Lucy Martinez is a third-year mathematics graduate student and an NSF Graduate Research Fellow at Rutgers University. She completed her undergraduate degree in mathematics at Stockton University in New Jersey with a minor in Computer Science. Lucy is the daughter of Guatemalan immigrants, Juan Carlos Martinez Ramos and Lucila Ixcoy de Leon. As a first-generation student, Lucy did not have the guidance to navigate the hidden curriculum that most of her peers knew about. When it was time to consider post-graduation plans, Lucy's academic counselor told her to apply to community college. However, her ESL teacher advised her to apply to four-year colleges. She decided to only apply to Stockton University. When she got accepted, she learned about the Educational Opportunity Fund (EOF) program designated for low-income, underprivileged students. Lucy became an EOF scholar and spent the summer taking two classes to jump-start her college career. While completing required mathematics courses, Lucy met two professors who later became her mentors and encouraged her to major in mathematics. Throughout her time at Stockton University, Lucy participated in different teaching and research programs with a goal of highlighting the importance of ethnic diversity in mathematics. One of her first and most meaningful experiences in this endeavor was returning to work for EOF. After she graduated from Stockton University, Lucy participated in the EDGE program, where she expanded her network of female mathematicians from different backgrounds and built mentoring relationships.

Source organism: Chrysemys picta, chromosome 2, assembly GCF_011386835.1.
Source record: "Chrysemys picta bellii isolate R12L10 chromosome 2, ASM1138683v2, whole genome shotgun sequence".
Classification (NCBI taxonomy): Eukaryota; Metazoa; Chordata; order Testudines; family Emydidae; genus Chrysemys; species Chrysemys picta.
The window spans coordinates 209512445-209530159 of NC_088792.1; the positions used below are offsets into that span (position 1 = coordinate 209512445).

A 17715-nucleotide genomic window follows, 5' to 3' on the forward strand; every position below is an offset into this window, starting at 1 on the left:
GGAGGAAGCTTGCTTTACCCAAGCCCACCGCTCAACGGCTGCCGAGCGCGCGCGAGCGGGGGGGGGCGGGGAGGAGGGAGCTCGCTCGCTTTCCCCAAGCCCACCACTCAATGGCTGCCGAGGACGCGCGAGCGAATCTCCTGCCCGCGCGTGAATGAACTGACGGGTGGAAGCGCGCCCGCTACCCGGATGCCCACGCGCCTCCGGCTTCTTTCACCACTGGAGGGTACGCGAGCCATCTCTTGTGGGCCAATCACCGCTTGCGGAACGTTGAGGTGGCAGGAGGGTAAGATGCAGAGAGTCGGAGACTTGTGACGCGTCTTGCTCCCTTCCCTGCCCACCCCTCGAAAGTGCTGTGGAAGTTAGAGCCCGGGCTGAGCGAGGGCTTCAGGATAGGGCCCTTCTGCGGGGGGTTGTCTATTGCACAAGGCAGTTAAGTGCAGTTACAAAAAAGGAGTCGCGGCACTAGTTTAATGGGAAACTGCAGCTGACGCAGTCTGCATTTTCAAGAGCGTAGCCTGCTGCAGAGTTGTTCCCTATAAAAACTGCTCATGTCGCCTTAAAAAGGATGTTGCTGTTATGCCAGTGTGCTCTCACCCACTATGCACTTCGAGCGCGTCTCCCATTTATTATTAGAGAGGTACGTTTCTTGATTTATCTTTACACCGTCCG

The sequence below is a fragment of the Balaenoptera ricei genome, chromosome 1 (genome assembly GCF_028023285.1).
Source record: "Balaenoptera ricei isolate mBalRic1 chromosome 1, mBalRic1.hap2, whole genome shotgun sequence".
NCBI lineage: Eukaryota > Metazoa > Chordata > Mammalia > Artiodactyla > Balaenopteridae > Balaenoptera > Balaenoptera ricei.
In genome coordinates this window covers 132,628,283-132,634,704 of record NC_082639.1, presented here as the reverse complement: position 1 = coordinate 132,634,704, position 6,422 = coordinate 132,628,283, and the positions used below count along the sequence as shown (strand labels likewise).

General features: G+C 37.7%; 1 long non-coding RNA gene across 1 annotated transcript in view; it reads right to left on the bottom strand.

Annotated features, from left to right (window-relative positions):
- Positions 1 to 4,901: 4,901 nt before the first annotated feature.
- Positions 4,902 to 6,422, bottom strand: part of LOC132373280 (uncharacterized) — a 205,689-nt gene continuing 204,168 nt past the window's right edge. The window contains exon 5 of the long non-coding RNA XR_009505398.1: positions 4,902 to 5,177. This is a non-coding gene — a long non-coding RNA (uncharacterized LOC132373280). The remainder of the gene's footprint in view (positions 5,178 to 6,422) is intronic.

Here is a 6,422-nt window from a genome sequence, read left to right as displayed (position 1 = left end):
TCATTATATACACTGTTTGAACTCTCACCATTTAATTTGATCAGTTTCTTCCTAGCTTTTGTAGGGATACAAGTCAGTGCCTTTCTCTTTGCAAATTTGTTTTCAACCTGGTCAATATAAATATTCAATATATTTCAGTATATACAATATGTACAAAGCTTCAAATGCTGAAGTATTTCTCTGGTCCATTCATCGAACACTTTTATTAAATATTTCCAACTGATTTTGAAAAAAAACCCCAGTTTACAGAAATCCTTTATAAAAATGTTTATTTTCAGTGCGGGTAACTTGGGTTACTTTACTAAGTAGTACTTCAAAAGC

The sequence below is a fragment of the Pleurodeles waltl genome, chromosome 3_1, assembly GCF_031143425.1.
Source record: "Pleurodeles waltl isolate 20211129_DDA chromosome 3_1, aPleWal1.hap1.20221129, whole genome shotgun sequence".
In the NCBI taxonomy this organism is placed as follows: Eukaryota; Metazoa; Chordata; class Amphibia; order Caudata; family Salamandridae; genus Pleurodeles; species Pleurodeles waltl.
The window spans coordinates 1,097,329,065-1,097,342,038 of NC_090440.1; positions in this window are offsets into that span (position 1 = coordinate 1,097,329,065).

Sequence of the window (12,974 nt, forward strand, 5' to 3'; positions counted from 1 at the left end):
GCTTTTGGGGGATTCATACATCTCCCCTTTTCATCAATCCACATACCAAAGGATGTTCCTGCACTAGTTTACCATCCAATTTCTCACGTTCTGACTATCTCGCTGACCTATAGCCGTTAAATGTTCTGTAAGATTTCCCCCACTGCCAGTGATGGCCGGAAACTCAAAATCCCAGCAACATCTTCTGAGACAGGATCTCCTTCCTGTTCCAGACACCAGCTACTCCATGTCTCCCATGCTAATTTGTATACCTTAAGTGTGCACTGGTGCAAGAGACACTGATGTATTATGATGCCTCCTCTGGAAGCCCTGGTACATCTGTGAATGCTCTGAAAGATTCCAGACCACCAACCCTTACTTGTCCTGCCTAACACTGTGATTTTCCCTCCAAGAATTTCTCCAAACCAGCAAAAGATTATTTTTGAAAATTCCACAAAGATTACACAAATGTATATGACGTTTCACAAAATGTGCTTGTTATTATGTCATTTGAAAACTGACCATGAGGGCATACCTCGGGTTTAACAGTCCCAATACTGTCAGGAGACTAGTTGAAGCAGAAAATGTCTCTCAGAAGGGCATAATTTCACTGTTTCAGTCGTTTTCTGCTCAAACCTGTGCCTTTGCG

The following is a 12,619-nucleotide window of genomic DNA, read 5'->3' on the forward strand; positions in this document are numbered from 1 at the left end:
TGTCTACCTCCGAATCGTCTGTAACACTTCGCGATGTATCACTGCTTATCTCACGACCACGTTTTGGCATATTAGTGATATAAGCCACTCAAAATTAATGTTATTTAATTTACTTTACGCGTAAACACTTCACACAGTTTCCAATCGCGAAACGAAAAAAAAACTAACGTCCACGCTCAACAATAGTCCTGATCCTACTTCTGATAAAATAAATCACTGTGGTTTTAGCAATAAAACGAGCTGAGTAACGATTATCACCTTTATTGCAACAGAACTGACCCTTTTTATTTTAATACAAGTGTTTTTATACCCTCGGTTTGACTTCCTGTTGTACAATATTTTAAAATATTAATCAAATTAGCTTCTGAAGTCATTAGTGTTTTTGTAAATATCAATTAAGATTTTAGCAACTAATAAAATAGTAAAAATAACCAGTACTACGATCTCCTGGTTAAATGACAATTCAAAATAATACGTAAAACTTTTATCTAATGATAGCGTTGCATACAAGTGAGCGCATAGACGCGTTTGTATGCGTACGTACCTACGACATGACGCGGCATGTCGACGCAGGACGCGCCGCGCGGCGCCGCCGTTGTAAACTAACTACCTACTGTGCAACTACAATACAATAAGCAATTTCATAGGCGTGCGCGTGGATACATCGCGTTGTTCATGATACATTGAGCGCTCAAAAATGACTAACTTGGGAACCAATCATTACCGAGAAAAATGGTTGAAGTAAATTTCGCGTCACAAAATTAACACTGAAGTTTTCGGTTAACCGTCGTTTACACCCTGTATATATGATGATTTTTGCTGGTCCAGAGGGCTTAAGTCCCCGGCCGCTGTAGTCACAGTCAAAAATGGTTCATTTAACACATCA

Lucy is interested in the areas of combinatorics and experimental mathematics. As an undergraduate student, her first experience in combinatorics research was through MSRI-UP in 2019. At MSRI, Lucy learned about what it means to be a mathematician by profession, which was a new world for her. She began to see herself as a mathematician and how she could enter into the broader professional culture in mathematics, where she could represent her heritage proudly and contribute to the field.
“In Guatemala, we do not celebrate Hispanic Heritage Month. Even though I do not have a personal connection with the month, I am always happy to see the heritage and achievements of Hispanic people celebrated. I believe we should recognize and honor Hispanics whenever we can. Representation of Hispanics is important in mathematics so that future Hispanic students can overcome stereotypes and become full participants in the field while maintaining their identities as strengths, rather than as barriers.”